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Supreme Court 's Electoral Bonds Judgment: An Analysis on the scale of Justice tilting towards Right to Information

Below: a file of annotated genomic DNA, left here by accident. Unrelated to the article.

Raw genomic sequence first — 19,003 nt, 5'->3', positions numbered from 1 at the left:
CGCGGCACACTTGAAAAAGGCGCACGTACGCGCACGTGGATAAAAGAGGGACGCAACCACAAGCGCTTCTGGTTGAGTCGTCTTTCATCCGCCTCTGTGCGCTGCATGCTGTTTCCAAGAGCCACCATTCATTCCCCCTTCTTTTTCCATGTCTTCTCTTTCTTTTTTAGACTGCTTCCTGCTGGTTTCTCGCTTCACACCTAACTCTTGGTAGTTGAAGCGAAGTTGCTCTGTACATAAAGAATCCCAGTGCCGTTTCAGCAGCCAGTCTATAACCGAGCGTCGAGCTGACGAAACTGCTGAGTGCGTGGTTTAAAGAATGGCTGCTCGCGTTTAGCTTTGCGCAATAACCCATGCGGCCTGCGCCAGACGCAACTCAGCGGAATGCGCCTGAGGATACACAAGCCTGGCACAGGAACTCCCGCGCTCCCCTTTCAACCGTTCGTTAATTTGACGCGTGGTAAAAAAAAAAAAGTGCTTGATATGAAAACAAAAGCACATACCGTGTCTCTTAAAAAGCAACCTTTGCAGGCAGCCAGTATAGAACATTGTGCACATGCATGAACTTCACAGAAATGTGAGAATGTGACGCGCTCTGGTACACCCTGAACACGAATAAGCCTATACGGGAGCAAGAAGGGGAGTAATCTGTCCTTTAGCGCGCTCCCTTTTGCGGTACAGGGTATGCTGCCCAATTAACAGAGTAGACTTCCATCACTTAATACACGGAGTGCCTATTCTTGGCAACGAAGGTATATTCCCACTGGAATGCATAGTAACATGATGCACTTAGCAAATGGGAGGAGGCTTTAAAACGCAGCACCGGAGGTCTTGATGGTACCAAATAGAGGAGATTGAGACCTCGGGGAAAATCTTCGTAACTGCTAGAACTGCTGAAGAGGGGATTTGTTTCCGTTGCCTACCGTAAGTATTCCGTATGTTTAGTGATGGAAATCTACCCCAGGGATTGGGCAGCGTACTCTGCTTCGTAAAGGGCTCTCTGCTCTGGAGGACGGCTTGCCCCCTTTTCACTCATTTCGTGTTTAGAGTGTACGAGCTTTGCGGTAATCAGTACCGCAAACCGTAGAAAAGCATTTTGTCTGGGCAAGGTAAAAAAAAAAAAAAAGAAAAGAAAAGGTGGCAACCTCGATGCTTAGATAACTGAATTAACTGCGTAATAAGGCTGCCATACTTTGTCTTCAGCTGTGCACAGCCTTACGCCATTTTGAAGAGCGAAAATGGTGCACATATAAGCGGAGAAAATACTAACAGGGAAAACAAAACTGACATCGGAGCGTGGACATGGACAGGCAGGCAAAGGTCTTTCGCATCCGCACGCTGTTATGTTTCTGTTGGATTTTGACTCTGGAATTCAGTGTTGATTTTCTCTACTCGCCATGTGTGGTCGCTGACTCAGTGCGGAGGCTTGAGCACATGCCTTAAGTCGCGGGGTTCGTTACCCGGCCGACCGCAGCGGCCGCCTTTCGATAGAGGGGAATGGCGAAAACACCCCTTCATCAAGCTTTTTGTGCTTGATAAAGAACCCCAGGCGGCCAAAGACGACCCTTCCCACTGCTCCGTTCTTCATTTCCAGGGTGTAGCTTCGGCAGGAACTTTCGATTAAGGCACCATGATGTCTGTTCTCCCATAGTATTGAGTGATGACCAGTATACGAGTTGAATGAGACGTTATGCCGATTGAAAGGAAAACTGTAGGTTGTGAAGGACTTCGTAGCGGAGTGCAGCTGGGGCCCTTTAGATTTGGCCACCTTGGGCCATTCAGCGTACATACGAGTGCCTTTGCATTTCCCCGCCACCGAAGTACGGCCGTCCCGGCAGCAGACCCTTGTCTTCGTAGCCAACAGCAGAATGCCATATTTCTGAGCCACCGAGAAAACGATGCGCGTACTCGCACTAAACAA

Petitions challenging the scheme had been pending before the Apex Court of India for over five years. The judgment pronounced a fivejudge Constitution Bench presided by the Chief Justice of India D Y Chandrachud on February 15, 2024 is a historic and unprecedented one by all measures. For one, the Supreme Court has not gone the way of the US Supreme Court which in Citizens United (2010) held that corporate donations to political causes constituted the exercise of "free speech" under the American Constitution. That decision legitimised the use of huge corporate money through Political Actions Committees, which significantly impact the course of elections at the Presidential and Congressional levels. The Court has not only struck down the legislation but has also in its operative directions, lifted the veil upon past transactions by directing the SBI to inform the Election Commission of India details of the Electoral Bonds purchased since the Court's interim order dated April 12, 2019. Further, the ECI has been directed to place these details on its official website. This will prove to be extremely valuable data to those who chart the course of Indian politics. It may well be that some governments at the Center or state level received significant donations which impacted the course of policy-making post elections. Now, all parties are likely to be aware of those who are donating significantly to their opponents. One man one vote, one vote one value is the basis of our Parliamentary democracy. However, the electoral bonds scheme, where anonymous big money talked, could tilt the electoral discourse. The petitioners have requested the court to focus mainly on two issues concerning the scheme. One is the legalisation of anonymous donations, and the other is the violation of citizens’ right to information about the funding of parties. The two issues concern violation of Articles 19, 14 and 21 of the Constitution. Several questions have been raised about the scheme ever since its inception. It ensures the flow of money to political parties through the banking channel but without disclosure of the donor’s identity. The legalisation of anonymous donations would amount to facilitation and legitimisation of corruption. In a democracy, the public have the right to know who funds parties because the funding may be used to influence policies. Indeed, more than 95% of the donations through Electoral Bonds have been in denominations of Rs 1 crore and above, suggesting that these are donations by either corporates or rich individuals. There is also the concern that the Bonds facilitate money-laundering, though the government has claimed that its purpose is the opposite. Essentially, the Scheme meant that anybody could buy electoral bonds whenever they were issued and then give them to a party of their choice to be encashed. The identity of the donor was thus kept anonymous but was known to the issuing bank i.e., the State Bank of India and quite obviously, to the receiving parties. The scheme was propounded by the late Finance Minister of India Arun Jaitley in his Budget speech of 2017-18, pitching it as an alternative to cash donations made to political parties as part of efforts to bring transparency to political funding. "If you ask people to disclose that (identity of a donor) also, then I am afraid the cash system will be back," Jaitley had said in April 2019, adding people will find fault with the scheme but have not come up with any alternative to check the use of black money in the electoral process. The Supreme Court in its judgment made it clear categorically, that the voter's right to access information can't be curtailed on the pretext of privacy and the desire to check the flow of unaccounted money to the political parties, as the right to know is paramount for free and fair elections. Justice Sanjiv Khanna, one of the members of the hearing five-judge Bench, rejected the Union Government's argument in defence of Electoral Bonds Scheme that the donor may like to keep his identity anonymous, holding it as a mere ipse dixit assumption. "The plea of infringement of the right to privacy has no application at all if the donor makes the contribution, that too through a banking channel, to a political party. It is the transaction between the donor and the third party person," the Judge said. Under the Scheme, Justice Khanna noted the political parties in power may have asymmetric access to information with the authorised bank. They also retain the ability to use their power and authority of investigation to compel the revelation of Bond-related information. "Thus the entire objective of the scheme is contradictory and inconsistent," he said, adding that the confidentiality of the voting booth does not extend to the anonymity in contributions to political parties. It has been noted that the BJP has received the lion’s share of the donations. Ruling parties have an advantage in the matter of political donations but the system should not institutionalise the bias in their favour. Since the funding is done through the State Bank of India, the government has access to the identity of donors. It can use this knowledge to ensure that opposition parties do not get funds. The Electoral Bonds scheme thus not only creates an uneven playing field for political parties but is a danger to our democracy. By striking down the Electoral Bonds scheme as unconstitutional, the Supreme Court has delivered a victory to the people of India on a core principle of electoral democracy — that the voter has the right to, and should, know who is funding political parties and their election machines. All the criticism and apprehensions about the Electoral Bonds scheme that have been voiced have been validated by the Supreme Court, which has comprehensively struck it down in a unanimous five-judge bench verdict. The court has declared the scheme violative of the right to information under Article 19(1)(a) of the Constitution. The arguments advanced by the government in defence of the scheme have all been found untenable by the court. The Union Government had introduced the Electoral Bonds scheme in the 2017 Union Budget, passing it off as part of the Finance Bill with the claim that it would enhance transparency in political funding. It has since been the instrument through which the ruling dispensation has collected the lion’s share of over Rs 13,000 crore donated by companies and rich individuals anonymously. The amendments that were made to the Income Tax Act, the Representation of Peoples Act and the Companies Act to enable the unlimited anonymous donations to political parties, while giving tax exemption to both donor and receiving party, have all been held to be unconstitutional. The lack of transparency was the main criticism about the bonds and the court has found the argument to be valid. In a democracy, people have the right to know who makes contributions to which political parties because parties function in the public realm. They form governments and frame public policy. Even when they are in the Opposition, they represent public opinion and influence policy. The court has recognised this by stating that financial support to political parties can lead to quid pro quo arrangements. People need to know whether the policies and decisions made by governments are in public interest or are linked to donations by private parties to the ruling party. The denial of that information violates the principle of transparency to voters that is key to electoral democracy. This has been raised in public fora, but the government had chosen to remain deaf. The court also dismissed the argument that the scheme helped to curb black money in politics. The scheme was also inherently built and designed to give advantage to the ruling dispensation over the Opposition in receiving funds. While the government could possibly access information about the donors and donations through the SBI, the Opposition could not. Though the ruling party usually has an advantage in political donations, the heavily lopsided nature of the donations shows the unfair advantage the BJP has enjoyed. The court has directed the SBI to stop issuing Electoral Bonds, and to disclose all details of donations made so far to the Election Commission, which has been directed to publish the same on its website by March 31. It is a historic judgement which affirms the need for transparency and fair play in a democracy. While the judgement may or may not impact the fortunes of political parties in the coming Lok Sabha elections, the moral authority of the present central government has been brought into question. In the words of the Hon'ble Justice Khanna, "While quid pro quo and clientelistic corruption erodes quality and integrity of government decision making, the power of money may also pose a threat to the electoral process itself." Deep words that are relatable to the present day political process indeed By: Adithya Paul Ambrose, Legal Attorney at NKP Empire Ventures Pvt. Ltd.